London boroughs map

London boroughs map

The 32 boroughs of Greater London – plus the City of London

Map of Greater London and its borough boundaries, labelled with the name of each borough

The present boroughs of London were consti­tuted in 1965. Since then there have been many minor boundary changes, of which the most signif­i­cant were the transfer of Farleigh back to Surrey in 1969 and Barnet’s later loss of the hamlet of Kitt’s End to the Hert­ford­shire borough of Hertsmere.

Royal boroughs

royal boroughsKens­ington and Chelsea, Kingston upon Thames and Greenwich are royal boroughs, the latter since 2012, when it was honoured to mark the diamond jubilee of Elizabeth II in recog­ni­tion of its many centuries of close asso­ci­a­tion with the Crown. The ‘royal’ appel­la­tion is purely honorary, and makes no differ­ence to the borough’s admin­is­tra­tive status or governance.

logos of the royal boroughs of London

The cities of London

cities of LondonWest­min­ster is a city in its own right, as of course is the City of London. The former is also a conven­tional borough and all its coun­cil­lors are elected in the usual demo­c­ratic way. The City of London is a special case – a ‘unique authority’, as it calls itself. Croydon has applied for city status on four occasions, most recently in 2012, when it was yet again unsuc­cessful, as was Tower Hamlets.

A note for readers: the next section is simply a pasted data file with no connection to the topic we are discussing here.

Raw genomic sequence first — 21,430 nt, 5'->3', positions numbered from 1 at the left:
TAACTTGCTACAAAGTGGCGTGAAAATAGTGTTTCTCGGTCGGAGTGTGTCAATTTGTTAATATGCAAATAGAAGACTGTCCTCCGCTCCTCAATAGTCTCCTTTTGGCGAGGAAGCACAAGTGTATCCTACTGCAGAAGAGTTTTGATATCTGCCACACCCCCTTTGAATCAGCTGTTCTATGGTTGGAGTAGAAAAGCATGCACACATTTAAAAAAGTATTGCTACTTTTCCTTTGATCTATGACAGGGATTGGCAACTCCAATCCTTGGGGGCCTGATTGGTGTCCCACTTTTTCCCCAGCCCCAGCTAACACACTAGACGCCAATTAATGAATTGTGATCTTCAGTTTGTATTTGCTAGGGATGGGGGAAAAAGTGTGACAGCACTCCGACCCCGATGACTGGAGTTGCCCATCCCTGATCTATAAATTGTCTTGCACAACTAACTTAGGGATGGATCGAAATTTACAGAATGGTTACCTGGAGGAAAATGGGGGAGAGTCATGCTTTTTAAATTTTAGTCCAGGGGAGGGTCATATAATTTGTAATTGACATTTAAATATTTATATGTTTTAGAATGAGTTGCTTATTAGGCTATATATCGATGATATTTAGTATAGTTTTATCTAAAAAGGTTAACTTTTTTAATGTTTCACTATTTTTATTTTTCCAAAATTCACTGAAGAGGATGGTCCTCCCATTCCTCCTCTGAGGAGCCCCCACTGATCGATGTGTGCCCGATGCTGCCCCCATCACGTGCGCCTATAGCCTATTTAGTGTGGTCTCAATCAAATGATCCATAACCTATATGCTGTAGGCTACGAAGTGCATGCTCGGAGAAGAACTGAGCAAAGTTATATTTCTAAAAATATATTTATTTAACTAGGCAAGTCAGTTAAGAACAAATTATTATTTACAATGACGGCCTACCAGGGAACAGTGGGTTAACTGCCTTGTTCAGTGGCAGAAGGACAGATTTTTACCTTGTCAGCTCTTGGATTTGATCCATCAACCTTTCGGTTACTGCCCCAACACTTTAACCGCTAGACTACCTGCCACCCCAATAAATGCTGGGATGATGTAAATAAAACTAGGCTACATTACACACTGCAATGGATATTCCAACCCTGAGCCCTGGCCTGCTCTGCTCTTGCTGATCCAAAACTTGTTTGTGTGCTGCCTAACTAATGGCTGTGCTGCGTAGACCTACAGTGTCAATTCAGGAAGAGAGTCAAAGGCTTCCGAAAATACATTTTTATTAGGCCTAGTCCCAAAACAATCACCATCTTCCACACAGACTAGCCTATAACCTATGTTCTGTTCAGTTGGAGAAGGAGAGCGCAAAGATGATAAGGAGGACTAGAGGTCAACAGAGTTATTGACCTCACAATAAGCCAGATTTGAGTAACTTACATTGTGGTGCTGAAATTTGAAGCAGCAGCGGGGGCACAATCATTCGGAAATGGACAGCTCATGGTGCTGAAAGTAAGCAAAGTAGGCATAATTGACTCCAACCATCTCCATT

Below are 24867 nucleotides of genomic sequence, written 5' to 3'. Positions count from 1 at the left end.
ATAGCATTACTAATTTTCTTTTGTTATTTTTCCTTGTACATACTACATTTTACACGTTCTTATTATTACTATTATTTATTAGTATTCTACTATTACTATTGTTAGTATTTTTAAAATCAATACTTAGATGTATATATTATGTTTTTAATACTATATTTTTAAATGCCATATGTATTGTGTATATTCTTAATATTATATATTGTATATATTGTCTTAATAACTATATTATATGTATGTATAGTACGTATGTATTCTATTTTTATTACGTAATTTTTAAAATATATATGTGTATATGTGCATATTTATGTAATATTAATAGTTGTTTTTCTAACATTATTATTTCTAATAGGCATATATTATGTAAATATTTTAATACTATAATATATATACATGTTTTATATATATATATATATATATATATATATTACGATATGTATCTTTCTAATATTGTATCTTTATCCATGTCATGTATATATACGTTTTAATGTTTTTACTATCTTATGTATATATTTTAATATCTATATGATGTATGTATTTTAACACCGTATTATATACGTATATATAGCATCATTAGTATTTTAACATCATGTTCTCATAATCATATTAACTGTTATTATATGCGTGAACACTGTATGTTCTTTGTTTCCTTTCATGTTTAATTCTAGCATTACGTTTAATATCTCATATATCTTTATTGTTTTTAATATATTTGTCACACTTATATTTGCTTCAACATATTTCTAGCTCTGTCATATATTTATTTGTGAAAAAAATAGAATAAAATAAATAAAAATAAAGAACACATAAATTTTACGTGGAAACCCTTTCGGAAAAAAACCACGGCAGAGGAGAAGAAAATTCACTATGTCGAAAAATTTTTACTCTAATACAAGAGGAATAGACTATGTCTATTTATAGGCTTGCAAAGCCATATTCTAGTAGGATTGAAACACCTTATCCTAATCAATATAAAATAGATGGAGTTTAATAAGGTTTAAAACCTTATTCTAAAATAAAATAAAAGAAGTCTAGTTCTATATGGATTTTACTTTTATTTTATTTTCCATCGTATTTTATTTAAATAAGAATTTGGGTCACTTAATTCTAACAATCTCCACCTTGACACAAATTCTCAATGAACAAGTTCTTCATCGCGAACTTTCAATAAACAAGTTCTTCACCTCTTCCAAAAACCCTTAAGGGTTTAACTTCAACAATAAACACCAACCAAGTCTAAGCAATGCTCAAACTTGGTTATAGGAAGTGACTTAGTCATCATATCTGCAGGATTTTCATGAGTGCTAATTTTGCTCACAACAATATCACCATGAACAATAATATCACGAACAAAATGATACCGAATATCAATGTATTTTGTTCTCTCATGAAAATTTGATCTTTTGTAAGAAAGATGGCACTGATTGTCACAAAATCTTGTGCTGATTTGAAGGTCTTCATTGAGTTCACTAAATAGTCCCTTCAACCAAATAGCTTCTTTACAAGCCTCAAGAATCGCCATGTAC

Inner and Outer London

Inner London boroughs are tinted darkerOn the map above, the boroughs of Inner London are tinted darker than those of Outer London. When the Greater London Council was estab­lished in 1965, twelve boroughs and the City of London were desig­nated as consti­tuting Inner London. After the demise of the GLC, compilers of official statis­tics intro­duced a revised defi­n­i­tion that excluded Greenwich and included Haringey and Newham (as tinted on the map).

However, the London councils have stuck with the old cate­gori­sa­tion – as does the GLA’s London Plan, except that it has moved Newham from Outer to Inner London.

The Depart­ment for Education employs a defi­n­i­tion all of its own when calcu­lating ‘weighting allowances’ for teachers’ salaries. The DfE’s idea of Inner London includes every borough that doesn’t touch the outer edge of London – thus incor­po­rating Barking & Dagenham, Brent, Ealing and Merton.

None of these defi­n­i­tions is ideal. The most authentic way to divide Inner London from Outer London would involve drawing the boundary line through several boroughs, but this would obviously bring its own difficulties.

Level 2 of the UK’s Nomen­cla­ture of Terri­to­rial Units for Statis­tics divides London into five parts, as shown below.

London boroughs map - NUTS level 2

Online boundary mapping

Streetmap detail showing boundary between Islington and Camden
© Streetmap

To see precise borough bound­aries in an online street atlas, Hidden London recom­mends The bound­aries are shown as thick purple lines in the 1:2500 and 1:5000 views. Streetmap is also good for postal district bound­aries, which are shown as thin red lines at the same levels of zoom.

For example, the detail featured here shows the boundary between the boroughs of Camden and Islington (running along the middle of Brecknock Road and York Way), as well as the meeting point of the NW1, NW5 and N7 postal districts.